This is a picture of me with my banjo, “Tuneslayer.”.
There are many like it, but this one is
It is a model CC-100 “Cripple Creek” made by
. (The banjo in the
graphic to the left isn't Tuneslayer; I just chose it because it looked
nice and was sufficiently vertical.)
Let me tell you how Tuneslayer and I met:
In the winter of 2002-2003 the tech bust was hitting its stride
and jobs were difficult to come by, at
least for me. Thankfully my wife was working and I was collecting unemployment
insurance, so we were getting by, but I was looking for something to do.
Some twenty years before I had bought a banjo, more or less on impulse,
after seeing it on the wall of a Musicland store in the mall where I worked.
Steve Martin was the hottest thing in entertainment at the time, and he
played the banjo as part of his act. Armed with a couple of instruction
books and the banjo, I set out to conquer the music world. Didn't happen,
Marriage, kids, career and family happened instead.
Fast forward to 2003. I decided that learning to play
the banjo would be a good use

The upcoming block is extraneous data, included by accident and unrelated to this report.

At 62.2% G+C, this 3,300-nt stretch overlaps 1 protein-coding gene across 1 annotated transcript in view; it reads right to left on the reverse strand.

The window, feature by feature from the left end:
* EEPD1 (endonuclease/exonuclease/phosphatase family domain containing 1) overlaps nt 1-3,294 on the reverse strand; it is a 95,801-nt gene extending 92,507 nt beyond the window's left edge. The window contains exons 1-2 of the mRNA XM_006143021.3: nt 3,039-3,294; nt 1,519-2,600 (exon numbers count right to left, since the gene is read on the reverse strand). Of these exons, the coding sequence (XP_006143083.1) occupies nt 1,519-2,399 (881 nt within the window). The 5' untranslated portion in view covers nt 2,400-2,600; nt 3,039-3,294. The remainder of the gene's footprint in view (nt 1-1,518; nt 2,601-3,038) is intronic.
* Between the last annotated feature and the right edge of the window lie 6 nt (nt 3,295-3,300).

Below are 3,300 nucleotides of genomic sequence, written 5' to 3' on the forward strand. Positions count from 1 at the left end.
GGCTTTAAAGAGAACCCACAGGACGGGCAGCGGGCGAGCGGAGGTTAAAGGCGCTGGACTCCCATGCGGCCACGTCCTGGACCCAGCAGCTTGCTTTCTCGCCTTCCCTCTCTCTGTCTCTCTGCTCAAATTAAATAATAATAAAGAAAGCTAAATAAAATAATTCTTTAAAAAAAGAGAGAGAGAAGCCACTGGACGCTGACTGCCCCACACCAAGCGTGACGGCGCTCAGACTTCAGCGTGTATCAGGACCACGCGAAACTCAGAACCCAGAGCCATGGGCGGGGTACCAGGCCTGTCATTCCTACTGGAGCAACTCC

of my time when I wasn't job hunting. Toward the end of February we got our
tax refund, which was substantial because I had had so much time off work.
I decided it was time to do a little investigation. First (and as it turned
out, only) stop: my favorite acoustic music store, Dusty
Seattle's Fremont neighborhood. A very nice clerk came over and asked if
there was anything in particular I was looking for.
“A banjo,” I told him.
“One that wouldn't embarrass either of us if someone
found out I bought it from you.”
A couple of questions later
(“Clawhammer or bluegrass?”) he directed me to
a music stand at the center of the room, and there, gleaming in the showroom
lights, was a five-string Cripple Creek banjo. It was blonde and beautiful.
It had shortcomings (no planetary tuners), but I didn't care. I picked it
up, gave it a couple of investigatory strums almost as if I knew what I was
doing, and bought it on the spot, along with some extra strings, a gig bag and a copy of Pete
Seeger's “How To Play The Five-String Banjo.” The whole package
set me back about $350, which is $100 or so less than it would cost today.
My wife soon discovered that I had bought the banjo.
I think she knew it was
coming, and it's not like you can hide a banjo, at least not for very long, and
even more so if you actually play it. I
think at first she was skeptical that I would stay with this particular
manifestation of the Hobby Of The Month Club, but it's been 11 years now
since I first picked up Tuneslayer and while I can't say that I've played
every single day, or week or even month since I bought it, I've stayed with
it and enjoyed it. More importantly, I've been told my playing brings
pleasure to other people. And that's the part I really like.